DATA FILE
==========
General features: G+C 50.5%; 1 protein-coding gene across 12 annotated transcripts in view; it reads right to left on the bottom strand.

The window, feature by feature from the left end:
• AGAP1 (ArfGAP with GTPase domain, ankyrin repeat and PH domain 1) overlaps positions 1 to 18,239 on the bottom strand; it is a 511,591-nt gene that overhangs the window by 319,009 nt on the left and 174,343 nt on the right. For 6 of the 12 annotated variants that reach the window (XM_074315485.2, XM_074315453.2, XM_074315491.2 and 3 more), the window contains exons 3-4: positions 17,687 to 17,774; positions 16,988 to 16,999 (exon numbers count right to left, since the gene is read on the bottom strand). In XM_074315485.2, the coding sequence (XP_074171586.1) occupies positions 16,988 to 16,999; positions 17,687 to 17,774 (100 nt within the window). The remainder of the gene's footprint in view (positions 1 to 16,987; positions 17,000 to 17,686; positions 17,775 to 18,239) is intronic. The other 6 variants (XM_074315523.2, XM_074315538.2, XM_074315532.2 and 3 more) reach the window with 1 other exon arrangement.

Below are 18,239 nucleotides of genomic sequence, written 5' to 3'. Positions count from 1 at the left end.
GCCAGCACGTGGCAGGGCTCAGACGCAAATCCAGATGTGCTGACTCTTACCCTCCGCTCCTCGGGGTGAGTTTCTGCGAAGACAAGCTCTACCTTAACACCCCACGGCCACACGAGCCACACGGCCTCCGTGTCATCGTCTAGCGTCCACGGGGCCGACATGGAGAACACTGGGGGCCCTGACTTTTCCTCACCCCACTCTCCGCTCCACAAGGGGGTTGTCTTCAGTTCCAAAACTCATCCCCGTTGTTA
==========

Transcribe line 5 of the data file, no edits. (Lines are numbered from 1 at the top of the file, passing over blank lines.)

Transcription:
GCCAGCACGTGGCAGGGCTCAGACGCAAATCCAGATGTGCTGACTCTTACCCTCCGCTCCTCGGGGTGAGTTTCTGCGAAGACAAGCTCTACCTTAACACCCCACGGCCACACGAGCCACACGGCCTCCGTGTCATCGTCTAGCGTCCACGGGGCCGACATGGAGAACACTGGGGGCCCTGACTTTTCCTCACCCCACTCTCCGCTCCACAAGGGGGTTGTCTTCAGTTCCAAAACTCATCCCCGTTGTTA